Mary-Lynn Ogilvie : Glimpse

Fri. January 22nd 2016 - Fri. February 12th 2016
@  Odeon Alley
In a recent study the viewers of a Damian Hirst painting were observed, and the time spent in front of the painting was recorded. The amount of time was very brief (see below). While the popularity of visiting galleries has increased over the years with many new high profile galleries being built and filled with contemporary art, this seems in contrast to the actual experience of viewing art and how meaningful this experience is. With this installation of Glimpse at The Ministry of Casual Living's Odeon Alley window space I am interested in the way art functions in a society that relies on specialization and imposes a constant overload of imagery, often to the detriment of meaningful visual experience. I believe art in public spaces allows a kind of back door approach through familiarity to meaning. A personal experience I had illustrates this. Each day I would pass by a very large abstract painting on my way to and from work. I did not like the painting particularly but it came to represent a more random and intuitive way of thinking that was far from what I was experiencing at that time. Ultimately my life was changed for the better through this. James Elkin writes about a man who hated everybody and just about everything except a painting he would visit on a regular basis not because he loved it but somehow he was able to engage with it without hatred. The significance of art in this man's life cannot be underestimated. At a distance this installation can be read as a grid of spots; upon closer examination however the spots become more like portals. I like to think they can be small views into some other place. This installation can viewed as a progression through a number of brief encounters, over a period of time. A glimpse becomes a gradual familiarity.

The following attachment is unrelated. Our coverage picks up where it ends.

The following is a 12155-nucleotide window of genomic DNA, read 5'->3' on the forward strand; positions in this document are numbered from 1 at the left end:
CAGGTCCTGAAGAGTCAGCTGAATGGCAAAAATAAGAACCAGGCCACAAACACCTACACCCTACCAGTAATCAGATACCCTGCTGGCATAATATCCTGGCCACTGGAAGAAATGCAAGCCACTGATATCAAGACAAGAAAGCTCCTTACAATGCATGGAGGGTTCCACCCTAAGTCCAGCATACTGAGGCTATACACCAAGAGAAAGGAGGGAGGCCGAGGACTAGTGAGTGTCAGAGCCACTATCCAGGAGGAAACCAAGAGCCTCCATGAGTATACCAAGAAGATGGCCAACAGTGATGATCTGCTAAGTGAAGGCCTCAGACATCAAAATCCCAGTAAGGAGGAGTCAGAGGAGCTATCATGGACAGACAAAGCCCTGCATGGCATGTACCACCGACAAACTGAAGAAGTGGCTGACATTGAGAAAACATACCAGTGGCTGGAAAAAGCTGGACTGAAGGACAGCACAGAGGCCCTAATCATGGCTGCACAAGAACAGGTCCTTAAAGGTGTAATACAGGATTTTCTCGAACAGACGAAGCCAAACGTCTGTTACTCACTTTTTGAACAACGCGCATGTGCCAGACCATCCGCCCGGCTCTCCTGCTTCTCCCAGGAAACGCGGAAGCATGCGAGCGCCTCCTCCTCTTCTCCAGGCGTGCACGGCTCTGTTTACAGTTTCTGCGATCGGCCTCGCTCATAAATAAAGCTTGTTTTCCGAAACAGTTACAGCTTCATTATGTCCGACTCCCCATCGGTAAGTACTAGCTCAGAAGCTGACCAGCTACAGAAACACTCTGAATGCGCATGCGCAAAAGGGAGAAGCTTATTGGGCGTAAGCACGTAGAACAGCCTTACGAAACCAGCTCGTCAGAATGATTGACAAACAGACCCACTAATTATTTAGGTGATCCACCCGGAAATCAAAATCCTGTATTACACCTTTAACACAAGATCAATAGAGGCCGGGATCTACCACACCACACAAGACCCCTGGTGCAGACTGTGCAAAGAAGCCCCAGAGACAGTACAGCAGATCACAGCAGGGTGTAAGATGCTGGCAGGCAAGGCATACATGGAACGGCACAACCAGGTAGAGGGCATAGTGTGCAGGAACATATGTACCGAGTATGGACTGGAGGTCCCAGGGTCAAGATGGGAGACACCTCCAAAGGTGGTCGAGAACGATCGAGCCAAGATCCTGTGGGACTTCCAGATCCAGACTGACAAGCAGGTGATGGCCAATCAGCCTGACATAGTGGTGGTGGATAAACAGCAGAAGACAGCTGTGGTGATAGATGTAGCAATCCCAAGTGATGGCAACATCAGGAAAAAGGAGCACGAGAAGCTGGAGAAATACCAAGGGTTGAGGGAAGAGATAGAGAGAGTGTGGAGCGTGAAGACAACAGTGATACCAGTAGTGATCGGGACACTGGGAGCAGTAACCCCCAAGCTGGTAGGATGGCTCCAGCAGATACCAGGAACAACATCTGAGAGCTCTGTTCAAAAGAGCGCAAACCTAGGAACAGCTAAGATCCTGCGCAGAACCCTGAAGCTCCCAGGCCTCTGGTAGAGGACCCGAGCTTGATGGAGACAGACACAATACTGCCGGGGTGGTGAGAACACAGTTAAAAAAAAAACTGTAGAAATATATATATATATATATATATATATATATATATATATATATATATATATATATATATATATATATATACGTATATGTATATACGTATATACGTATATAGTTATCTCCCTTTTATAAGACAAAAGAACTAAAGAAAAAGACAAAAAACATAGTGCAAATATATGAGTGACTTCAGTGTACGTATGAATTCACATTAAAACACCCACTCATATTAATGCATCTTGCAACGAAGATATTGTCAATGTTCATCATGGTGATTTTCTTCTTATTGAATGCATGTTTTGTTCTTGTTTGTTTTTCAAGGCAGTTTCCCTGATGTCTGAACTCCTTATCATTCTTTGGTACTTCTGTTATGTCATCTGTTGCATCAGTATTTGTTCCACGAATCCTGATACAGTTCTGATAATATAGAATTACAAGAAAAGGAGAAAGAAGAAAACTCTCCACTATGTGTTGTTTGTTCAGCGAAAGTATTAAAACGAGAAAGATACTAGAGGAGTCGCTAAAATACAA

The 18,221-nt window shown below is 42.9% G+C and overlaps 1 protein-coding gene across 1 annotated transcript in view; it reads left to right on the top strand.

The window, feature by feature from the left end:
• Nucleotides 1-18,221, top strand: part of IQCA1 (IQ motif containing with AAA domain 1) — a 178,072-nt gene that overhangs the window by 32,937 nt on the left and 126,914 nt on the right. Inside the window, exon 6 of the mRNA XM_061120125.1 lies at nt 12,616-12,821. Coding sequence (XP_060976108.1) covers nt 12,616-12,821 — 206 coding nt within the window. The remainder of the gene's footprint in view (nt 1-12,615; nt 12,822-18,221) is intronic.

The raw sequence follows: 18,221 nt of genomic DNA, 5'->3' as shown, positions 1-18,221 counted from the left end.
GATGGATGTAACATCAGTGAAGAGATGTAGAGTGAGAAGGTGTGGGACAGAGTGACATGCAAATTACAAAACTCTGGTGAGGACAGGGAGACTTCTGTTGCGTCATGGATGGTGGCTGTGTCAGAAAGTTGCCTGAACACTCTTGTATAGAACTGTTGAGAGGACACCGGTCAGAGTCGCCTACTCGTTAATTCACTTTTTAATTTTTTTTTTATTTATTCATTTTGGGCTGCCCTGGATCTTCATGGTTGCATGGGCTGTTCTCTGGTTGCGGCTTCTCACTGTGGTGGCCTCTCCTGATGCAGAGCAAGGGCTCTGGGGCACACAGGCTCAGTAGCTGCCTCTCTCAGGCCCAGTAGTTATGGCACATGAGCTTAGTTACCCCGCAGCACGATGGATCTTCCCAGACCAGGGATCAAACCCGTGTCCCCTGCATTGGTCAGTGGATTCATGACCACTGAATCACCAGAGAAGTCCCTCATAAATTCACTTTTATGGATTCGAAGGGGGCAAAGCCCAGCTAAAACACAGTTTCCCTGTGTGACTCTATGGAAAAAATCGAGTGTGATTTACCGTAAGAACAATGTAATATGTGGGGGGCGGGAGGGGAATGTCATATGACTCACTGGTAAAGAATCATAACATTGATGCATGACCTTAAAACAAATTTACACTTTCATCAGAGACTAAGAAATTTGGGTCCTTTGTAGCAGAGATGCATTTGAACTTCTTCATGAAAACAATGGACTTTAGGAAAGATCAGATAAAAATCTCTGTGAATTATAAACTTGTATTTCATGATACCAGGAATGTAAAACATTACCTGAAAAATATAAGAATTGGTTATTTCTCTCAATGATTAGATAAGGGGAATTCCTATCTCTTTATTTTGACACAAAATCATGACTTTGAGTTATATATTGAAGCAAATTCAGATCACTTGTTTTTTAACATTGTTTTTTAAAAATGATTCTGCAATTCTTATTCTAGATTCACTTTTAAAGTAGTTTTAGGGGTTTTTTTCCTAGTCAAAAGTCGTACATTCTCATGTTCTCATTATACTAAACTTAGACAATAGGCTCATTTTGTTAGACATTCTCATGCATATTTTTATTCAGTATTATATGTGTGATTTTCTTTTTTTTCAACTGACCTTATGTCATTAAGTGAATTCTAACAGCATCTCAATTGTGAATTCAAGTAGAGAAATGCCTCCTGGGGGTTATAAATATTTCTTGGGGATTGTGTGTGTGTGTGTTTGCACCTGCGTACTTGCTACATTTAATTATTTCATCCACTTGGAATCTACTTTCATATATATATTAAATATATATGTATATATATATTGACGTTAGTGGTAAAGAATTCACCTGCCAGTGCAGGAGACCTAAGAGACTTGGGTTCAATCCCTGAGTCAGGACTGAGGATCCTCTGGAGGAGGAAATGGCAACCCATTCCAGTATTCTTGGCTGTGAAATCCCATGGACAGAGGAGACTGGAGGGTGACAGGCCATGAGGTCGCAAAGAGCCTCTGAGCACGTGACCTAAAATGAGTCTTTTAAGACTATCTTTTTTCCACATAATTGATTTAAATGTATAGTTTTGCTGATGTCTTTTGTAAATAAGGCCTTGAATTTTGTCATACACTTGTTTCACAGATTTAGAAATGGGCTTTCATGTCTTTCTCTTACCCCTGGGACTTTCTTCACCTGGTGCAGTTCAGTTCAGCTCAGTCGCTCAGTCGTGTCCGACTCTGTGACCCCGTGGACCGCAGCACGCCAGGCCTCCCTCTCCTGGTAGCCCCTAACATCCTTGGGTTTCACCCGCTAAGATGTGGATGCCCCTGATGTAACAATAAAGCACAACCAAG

Anthraquinone -1 Diazonium Chloride: by Damien Hirst
Total Viewers: 379
Average Dwell Time: 5 seconds
Longest Look Time: 30 seconds


I have been obsessed with cutting out circles for sometime and don't plan to stop. I have done any number of paintings that incorporate them in a grid pattern or in a more random placement. On their own they have covered walls, been folded or mounted for a 3D effect. Cutting this way is a bit like editing or perhaps robbery in than I take small pieces out of their original context and reuse them elsewhere.

I was born and raised in Toronto, I studied at OCA (OCAD U) and then lived in Europe. Victoria has been my permanent home for some time now. Aside from circle cutting, painting is my main interest in which I sometimes allow the unstretched canvas to move away from the wall by the use of cutting or folding. Collage is often an important element in what I do and of course there are all those circles.

Contact: [email protected]
Presented by: The Ministry of Casual Living
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